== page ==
Phosphatidylserine Supplements for Joy and Calm at Natural Mental Health
Sharp Mind is a combination of herbs, amino acids and micronutrients to support brain health, especially focus and memory. It contains 15 mg per capsule of phosphatidylserine.
Stress Support is a blend of several herbal adaptogens plus the calming amino acids L-theanine and phosphatidylserine. It contains 100 mg of phosphatidylserine per daily dose.
*Note: Some of the supplements discussed in this article can cause side effects, but many people tolerate them much better than prescription medications. They are generally considered safe, however, they should not be started without your doctor’s knowledge and supervision. If you are taking medication already, be sure to talk with your doctor before adding any of these items. If you are considering going off medication, remember never to stop your medication suddenly—always consult with your doctor about how to safely taper off any psychiatric medication. See terms.
**These statements have not been evaluated by the Food and Drug Administration. This product is not intended to diagnose, treat, cure, or prevent any disease.
Ashwagandha for Anxiousness and Sleep
At Natural Mental Health, we’re most interested in Ashwagandha’s ability to support the body under stress, reduce anxiousness, and help with sleep. It is one of the rare substances that seems to improve mental focus and alertness, while at the same time toning down the stress response and calming anxiousness. It appears to calm the brain when it is overactive, and stimulate it when it is under-active. Not too much, not too little, but helping us to stay in the right mental zone. Who couldn’t use a little help with that? Read more.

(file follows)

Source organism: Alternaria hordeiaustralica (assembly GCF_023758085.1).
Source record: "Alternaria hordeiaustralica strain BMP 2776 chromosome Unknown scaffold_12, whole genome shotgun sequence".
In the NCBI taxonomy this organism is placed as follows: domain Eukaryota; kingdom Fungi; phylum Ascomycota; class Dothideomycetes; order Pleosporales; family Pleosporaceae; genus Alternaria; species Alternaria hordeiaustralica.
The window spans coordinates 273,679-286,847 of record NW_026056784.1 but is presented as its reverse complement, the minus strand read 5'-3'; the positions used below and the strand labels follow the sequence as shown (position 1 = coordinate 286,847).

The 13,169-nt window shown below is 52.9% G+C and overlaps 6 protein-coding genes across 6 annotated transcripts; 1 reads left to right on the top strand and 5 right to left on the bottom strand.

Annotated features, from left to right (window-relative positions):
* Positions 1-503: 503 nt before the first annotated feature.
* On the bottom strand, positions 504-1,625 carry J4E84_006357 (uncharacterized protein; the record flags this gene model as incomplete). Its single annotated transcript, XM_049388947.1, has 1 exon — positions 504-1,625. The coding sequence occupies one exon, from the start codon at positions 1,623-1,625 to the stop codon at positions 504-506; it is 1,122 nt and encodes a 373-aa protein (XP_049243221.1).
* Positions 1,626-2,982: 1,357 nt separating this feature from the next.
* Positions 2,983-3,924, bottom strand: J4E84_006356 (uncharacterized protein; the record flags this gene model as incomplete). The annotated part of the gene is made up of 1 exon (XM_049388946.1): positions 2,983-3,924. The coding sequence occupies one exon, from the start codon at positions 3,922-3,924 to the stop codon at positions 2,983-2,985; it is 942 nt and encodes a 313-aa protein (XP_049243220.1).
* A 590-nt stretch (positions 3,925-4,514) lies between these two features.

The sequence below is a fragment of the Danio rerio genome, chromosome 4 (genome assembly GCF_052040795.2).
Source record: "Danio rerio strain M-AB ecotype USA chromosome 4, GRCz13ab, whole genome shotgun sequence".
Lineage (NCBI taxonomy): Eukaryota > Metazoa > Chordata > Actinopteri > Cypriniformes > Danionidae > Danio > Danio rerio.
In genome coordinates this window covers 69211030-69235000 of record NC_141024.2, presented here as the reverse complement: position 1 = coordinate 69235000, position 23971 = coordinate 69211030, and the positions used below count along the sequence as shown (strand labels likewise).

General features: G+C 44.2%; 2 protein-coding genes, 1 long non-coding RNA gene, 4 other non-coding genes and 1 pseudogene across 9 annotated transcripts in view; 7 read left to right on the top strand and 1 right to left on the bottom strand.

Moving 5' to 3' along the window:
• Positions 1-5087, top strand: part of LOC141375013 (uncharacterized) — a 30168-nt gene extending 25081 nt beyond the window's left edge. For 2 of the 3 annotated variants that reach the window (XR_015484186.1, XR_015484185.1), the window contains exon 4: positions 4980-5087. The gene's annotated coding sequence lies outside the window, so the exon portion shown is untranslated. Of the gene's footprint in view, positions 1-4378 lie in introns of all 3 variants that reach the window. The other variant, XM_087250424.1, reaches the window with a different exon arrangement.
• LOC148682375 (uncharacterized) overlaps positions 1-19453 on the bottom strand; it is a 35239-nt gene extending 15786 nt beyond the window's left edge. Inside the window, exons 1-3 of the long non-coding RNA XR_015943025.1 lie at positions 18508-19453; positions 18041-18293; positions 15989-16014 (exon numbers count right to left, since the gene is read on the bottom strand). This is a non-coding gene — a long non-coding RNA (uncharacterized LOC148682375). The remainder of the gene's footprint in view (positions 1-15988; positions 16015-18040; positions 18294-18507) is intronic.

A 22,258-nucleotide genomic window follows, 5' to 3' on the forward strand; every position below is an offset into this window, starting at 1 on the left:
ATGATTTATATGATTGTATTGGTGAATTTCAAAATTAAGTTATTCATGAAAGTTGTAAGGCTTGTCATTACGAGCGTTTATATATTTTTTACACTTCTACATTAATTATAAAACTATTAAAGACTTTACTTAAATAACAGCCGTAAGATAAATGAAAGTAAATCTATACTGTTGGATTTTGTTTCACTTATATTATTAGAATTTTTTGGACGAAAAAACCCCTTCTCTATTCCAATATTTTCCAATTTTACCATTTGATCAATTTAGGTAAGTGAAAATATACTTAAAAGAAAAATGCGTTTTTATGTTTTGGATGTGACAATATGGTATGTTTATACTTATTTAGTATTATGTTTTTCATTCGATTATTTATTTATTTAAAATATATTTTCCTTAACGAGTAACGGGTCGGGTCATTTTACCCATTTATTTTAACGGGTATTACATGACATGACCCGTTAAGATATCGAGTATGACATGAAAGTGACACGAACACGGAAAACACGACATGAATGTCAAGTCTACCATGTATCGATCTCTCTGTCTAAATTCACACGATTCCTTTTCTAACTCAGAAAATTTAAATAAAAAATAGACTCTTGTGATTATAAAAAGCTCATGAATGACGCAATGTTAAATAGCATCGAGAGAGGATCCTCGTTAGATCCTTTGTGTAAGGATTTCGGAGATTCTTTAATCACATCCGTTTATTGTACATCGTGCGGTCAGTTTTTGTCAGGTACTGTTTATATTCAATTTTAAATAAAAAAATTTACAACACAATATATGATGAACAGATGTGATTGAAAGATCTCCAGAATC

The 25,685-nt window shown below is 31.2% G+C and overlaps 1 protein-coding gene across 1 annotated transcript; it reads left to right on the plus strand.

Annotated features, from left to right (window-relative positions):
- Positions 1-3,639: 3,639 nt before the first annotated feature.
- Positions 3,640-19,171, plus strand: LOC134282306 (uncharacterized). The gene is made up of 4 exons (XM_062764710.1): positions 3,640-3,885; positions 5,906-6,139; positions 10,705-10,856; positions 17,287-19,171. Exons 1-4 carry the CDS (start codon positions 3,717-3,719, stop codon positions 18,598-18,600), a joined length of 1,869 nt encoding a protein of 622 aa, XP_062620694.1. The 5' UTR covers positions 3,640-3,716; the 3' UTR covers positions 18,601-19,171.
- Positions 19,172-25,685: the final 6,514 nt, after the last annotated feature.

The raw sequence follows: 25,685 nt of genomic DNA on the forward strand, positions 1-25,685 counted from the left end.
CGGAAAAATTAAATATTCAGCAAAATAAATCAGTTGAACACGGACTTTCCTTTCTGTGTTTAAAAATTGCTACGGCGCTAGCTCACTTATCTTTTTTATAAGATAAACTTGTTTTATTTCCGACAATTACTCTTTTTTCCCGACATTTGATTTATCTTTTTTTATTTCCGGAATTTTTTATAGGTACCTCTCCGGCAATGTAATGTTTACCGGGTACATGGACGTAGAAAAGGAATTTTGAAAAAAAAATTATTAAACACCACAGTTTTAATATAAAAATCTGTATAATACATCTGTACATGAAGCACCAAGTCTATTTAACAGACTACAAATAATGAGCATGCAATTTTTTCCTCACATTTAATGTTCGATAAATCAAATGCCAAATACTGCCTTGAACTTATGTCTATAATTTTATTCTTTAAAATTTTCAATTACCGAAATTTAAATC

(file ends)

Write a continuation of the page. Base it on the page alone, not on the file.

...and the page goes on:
- Kato-Kataoka, A., Sakai, M., Ebina, R., Nonaka, C., Asano, T., & Miyamori, T. (2010). Soybean-derived phosphatidylserine improves memory function of the elderly Japanese subjects with memory complaints. Journal of clinical biochemistry and nutrition, 47(3), 246–255. https://doi.org/10.3164/jcbn.10-62
- Komori T. (2015). The Effects of Phosphatidylserine and Omega-3 Fatty Acid-Containing Supplement on Late Life Depression. Mental illness, 7(1), 5647. https://doi.org/10.4081/mi.2015.5647
- Hellhammer J, Hero T, Franz N, Contreras C, Schubert M. Omega-3 fatty acids administered in phosphatidylserine improved certain aspects of high chronic stress in men. Nutr Res. 2012;32(4):241-50. doi: 10.1016/j.nutres.2012.03.003.
- Hellhammer, J., Fries, E., Buss, C., Engert, V., Tuch, A., Rutenberg, D., & Hellhammer, D. (2004). Effects of soy lecithin phosphatidic acid and phosphatidylserine complex (PAS) on the endocrine and psychological responses to mental stress. Stress (Amsterdam, Netherlands), 7(2), 119–126. https://doi.org/10.1080/10253890410001728379
- Monteleone, P., Maj, M., Beinat, L., Natale, M., & Kemali, D. (1992). Blunting by chronic phosphatidylserine administration of the stress-induced activation of the hypothalamo-pituitary-adrenal axis in healthy men. European journal of clinical pharmacology, 42(4), 385–388. https://doi.org/10.1007/BF00280123